Before beginning distance learning:
- Create a visual schedule so your child knows what is expected each day and have them stick to a routine just as if they were going to school. Using a checklist can also help your child stay focused throughout the day.
- Choose a quiet place in your home to be his/her “classroom.”
- Remove any possible distractions from the environment (i.e. video games, television, preferred toys, etc.).
- Put all of their school supplies in one location, such as pencils, crayons, paper, etc.
- Ensure that your child has an optimal seated posture to help increase attention, focus, handwriting legibility, and fine motor control:
- The computer or tablet should be at eye level to prevent hunching over.
- If the chair is too high, place a box or books underneath your child’s feet so they can rest flat on a horizontal with knees positioned at 90 degrees.
- If the table is too high, place a cushion underneath your child so that the tabletop is at elbow height.
- If your child’s back is not supported, place a pillow behind them so their hips are positioned at 90 degrees.
Before each day:
- Begin by checking in with your child to make sure he/she has all of the resources and supplies they might need.
- Before their class begins, have your child get some of their wiggles out! Play a game outside, take the dog for a walk, or do anything to help them get moving before their day of distance learning begins.
During school hours:
- Offer your help and support so your child knows you are available if needed.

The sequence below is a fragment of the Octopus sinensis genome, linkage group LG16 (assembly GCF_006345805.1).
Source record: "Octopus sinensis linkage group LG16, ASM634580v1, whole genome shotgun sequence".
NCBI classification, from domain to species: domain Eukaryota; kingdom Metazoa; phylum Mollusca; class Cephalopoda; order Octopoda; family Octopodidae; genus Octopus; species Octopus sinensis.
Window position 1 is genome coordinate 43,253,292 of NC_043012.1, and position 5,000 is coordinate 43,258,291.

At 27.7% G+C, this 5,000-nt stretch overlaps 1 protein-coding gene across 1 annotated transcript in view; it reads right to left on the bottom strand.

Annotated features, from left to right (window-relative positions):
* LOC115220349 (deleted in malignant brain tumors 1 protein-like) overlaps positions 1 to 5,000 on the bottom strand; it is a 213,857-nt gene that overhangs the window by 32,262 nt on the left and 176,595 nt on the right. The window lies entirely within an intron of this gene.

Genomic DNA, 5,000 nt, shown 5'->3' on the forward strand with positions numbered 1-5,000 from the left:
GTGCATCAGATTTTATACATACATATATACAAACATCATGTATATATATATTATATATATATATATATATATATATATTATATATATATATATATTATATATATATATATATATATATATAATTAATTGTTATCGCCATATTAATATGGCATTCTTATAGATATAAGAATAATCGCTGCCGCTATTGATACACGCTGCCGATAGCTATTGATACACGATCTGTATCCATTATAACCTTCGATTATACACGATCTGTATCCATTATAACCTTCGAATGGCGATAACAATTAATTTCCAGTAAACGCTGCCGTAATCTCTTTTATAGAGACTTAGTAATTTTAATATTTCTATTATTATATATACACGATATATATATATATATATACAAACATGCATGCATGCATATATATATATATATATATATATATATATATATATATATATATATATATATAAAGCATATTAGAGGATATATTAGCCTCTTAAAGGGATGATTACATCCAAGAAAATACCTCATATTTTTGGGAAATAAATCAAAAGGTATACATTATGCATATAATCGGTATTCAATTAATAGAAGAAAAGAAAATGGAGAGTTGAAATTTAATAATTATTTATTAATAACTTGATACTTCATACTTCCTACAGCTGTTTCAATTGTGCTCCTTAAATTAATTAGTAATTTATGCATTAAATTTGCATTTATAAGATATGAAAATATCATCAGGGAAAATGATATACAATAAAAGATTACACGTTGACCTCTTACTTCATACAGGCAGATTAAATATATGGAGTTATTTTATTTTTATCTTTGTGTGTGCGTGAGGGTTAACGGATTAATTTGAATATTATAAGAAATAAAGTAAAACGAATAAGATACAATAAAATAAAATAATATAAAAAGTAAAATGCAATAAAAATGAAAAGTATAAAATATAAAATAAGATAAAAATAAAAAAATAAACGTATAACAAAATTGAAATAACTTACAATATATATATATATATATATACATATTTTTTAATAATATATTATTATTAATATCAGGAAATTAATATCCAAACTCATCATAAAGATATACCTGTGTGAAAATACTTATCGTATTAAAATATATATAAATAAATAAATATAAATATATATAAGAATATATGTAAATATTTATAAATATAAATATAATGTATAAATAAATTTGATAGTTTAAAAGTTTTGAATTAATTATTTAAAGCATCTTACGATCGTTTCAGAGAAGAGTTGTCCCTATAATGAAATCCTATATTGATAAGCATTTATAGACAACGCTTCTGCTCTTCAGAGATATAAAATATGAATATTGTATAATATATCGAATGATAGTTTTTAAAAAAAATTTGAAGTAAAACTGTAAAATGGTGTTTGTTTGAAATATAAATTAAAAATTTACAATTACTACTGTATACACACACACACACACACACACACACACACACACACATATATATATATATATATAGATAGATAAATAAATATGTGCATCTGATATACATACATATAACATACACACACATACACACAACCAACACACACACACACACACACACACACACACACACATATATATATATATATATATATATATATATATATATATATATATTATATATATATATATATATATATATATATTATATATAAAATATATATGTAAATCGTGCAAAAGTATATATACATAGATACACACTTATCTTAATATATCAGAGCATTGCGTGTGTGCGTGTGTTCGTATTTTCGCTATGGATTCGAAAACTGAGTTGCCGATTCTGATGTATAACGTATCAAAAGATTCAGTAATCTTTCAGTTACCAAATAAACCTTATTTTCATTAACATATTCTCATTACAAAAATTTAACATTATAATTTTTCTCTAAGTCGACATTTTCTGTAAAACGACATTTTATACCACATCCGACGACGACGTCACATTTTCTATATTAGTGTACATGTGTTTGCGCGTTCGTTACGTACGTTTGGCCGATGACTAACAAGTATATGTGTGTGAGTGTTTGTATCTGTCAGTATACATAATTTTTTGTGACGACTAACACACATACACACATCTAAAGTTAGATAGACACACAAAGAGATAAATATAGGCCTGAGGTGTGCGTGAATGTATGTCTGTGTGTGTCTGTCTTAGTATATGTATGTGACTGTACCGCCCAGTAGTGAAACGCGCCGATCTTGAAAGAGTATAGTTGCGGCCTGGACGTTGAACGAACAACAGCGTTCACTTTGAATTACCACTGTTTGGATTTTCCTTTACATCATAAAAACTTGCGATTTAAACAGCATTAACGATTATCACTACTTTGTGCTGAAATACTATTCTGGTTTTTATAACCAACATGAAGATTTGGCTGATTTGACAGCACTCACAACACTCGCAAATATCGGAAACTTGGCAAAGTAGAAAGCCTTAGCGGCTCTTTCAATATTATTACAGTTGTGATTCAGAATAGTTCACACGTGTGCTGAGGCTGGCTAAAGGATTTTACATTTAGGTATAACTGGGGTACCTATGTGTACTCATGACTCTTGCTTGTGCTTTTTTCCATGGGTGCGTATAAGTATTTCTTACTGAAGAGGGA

- Encourage movement breaks! Physical activity is essential to stay alert and focused.
- Find what motivates your child and help them stay on task by providing rewards (i.e. a sticker chart to earn a prize, etc.).
- Children frequently require more time to process verbal instructions or questions. After asking your child a question, give them time to think about their answer before jumping in with your answer or idea. Not only will this encourage thinking, but it will also help them build self-confidence in their abilities.
- It is easy to take control and complete tasks for your children or stress over “perfection,” but try to resist these urges. This is new territory for everyone, so it will take some getting used to. Remember that children respond well to positive, encouraging feedback. The more positive you are, the more your child will be willing to continue practicing. The attitude and outlook you provide when introducing a topic will make a huge difference in how your child responds.